Bed #3 has been cleared of all the summer and fall vegetables other than the I'itoi onions. The right side of this bed will be home to mostly onions and shallots well into summer. I've got tiny little seedlings already growing for a number of varieties of onions that I'm trying this year plus more of the Zebrune shallots that have done so well for me. I plan to get those into the garden in the next couple of weeks.

Batavia Broccoli
Bed #3 will be where I grow greens, salad greens, brassicas, roots, and other miscellaneous veggies in 2017. I've already started the transition with an early planting of broccoli set out under the protection of water bottle cloches.

Spinach In A Cage
And spinach is getting a head start (late start?) also. They were starting to outgrow their cloches and I needed the cloches for the definitely late sown favas so I set up a cage to protect the young plants from critters. The last two cloches are providing added protection for directly sown seedlings that replaced a couple of plants that didn't survive being planted out in paper pots.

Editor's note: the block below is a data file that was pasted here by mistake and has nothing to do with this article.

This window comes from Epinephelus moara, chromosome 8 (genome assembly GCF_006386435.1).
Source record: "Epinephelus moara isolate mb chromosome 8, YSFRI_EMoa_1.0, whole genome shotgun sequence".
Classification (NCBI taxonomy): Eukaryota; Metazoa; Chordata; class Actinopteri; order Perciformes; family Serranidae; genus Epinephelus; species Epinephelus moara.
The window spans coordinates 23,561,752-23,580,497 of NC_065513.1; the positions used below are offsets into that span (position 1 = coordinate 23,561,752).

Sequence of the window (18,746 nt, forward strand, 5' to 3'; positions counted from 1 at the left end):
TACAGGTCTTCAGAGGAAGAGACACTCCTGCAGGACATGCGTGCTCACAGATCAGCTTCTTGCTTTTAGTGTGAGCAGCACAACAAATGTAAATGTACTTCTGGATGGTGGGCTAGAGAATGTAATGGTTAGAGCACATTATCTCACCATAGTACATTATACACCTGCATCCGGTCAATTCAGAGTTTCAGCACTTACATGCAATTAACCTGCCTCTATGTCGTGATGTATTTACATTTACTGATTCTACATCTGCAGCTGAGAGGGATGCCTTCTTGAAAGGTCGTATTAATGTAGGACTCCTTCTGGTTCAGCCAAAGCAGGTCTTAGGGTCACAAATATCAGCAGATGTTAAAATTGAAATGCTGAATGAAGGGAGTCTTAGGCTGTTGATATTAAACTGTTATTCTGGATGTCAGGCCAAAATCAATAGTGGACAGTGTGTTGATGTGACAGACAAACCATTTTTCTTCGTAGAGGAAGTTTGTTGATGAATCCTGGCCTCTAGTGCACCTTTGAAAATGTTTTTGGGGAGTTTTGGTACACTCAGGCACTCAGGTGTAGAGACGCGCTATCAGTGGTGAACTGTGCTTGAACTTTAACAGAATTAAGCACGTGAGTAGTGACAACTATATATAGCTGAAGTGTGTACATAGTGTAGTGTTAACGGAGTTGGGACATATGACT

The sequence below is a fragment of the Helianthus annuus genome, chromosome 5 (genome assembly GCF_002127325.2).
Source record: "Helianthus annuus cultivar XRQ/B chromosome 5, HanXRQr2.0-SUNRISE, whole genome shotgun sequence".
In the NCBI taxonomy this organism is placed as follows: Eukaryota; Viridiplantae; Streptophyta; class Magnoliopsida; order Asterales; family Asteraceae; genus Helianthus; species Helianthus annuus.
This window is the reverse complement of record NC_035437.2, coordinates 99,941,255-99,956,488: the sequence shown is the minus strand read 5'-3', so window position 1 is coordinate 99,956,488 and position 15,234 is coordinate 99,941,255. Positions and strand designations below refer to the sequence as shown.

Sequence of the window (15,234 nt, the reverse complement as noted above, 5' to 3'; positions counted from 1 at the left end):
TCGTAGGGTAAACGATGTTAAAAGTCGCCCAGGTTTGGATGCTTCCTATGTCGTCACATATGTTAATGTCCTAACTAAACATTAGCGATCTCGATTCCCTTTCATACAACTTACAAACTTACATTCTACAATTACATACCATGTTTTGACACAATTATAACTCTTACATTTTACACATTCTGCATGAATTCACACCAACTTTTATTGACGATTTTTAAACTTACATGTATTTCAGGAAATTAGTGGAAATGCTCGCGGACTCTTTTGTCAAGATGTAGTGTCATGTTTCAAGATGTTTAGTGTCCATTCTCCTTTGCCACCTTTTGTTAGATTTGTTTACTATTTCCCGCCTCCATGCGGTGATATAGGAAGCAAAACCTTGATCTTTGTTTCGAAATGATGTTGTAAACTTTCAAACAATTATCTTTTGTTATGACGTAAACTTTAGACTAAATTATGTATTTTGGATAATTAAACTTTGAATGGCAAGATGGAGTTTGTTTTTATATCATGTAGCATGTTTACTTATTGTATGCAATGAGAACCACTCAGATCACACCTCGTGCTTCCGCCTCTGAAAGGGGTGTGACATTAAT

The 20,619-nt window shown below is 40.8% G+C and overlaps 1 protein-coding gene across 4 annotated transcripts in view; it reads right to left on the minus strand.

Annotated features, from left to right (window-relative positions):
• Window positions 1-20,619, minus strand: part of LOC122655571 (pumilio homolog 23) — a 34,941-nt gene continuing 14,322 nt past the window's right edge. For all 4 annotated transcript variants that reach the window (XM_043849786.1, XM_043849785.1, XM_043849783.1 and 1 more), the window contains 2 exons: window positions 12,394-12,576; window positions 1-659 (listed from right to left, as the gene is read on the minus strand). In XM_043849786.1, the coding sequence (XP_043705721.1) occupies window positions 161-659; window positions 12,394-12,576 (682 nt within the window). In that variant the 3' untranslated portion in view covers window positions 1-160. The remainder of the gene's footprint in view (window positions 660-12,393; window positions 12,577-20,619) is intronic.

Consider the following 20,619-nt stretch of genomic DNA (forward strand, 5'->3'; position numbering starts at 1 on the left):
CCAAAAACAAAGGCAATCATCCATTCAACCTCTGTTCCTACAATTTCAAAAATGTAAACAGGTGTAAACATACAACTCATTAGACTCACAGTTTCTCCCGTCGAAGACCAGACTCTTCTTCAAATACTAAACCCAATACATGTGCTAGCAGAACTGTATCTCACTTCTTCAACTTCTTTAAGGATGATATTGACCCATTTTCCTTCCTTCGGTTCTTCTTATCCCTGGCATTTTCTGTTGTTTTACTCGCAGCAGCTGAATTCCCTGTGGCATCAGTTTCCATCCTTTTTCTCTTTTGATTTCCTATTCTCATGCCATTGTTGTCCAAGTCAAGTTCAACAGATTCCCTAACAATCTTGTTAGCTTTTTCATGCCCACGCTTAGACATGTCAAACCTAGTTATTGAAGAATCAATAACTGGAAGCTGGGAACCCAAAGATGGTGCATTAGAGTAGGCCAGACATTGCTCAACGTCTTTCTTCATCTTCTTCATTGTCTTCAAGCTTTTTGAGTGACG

Baby Spinach plants
It looks like I'll be harvesting spinach quite soon!

Bed #4
Bed #4 is where almost all the current harvests are coming from. I don't have as many overwintering fall sown vegetables this year but I'm not lacking for fresh veggies from the garden. The broccoli is still putting out a few shoots, there's all the kale that I need from the two plants that look like palm trees, there's plenty of chard, celery, Tronchuda Beira cabbage, carrots, and now parsnips. The Brussels sprouts have exceeded my expectations and I'm actually faced with a glut! (Hmm, I guess the Brussels sprouts look a bit like palm trees these days too...)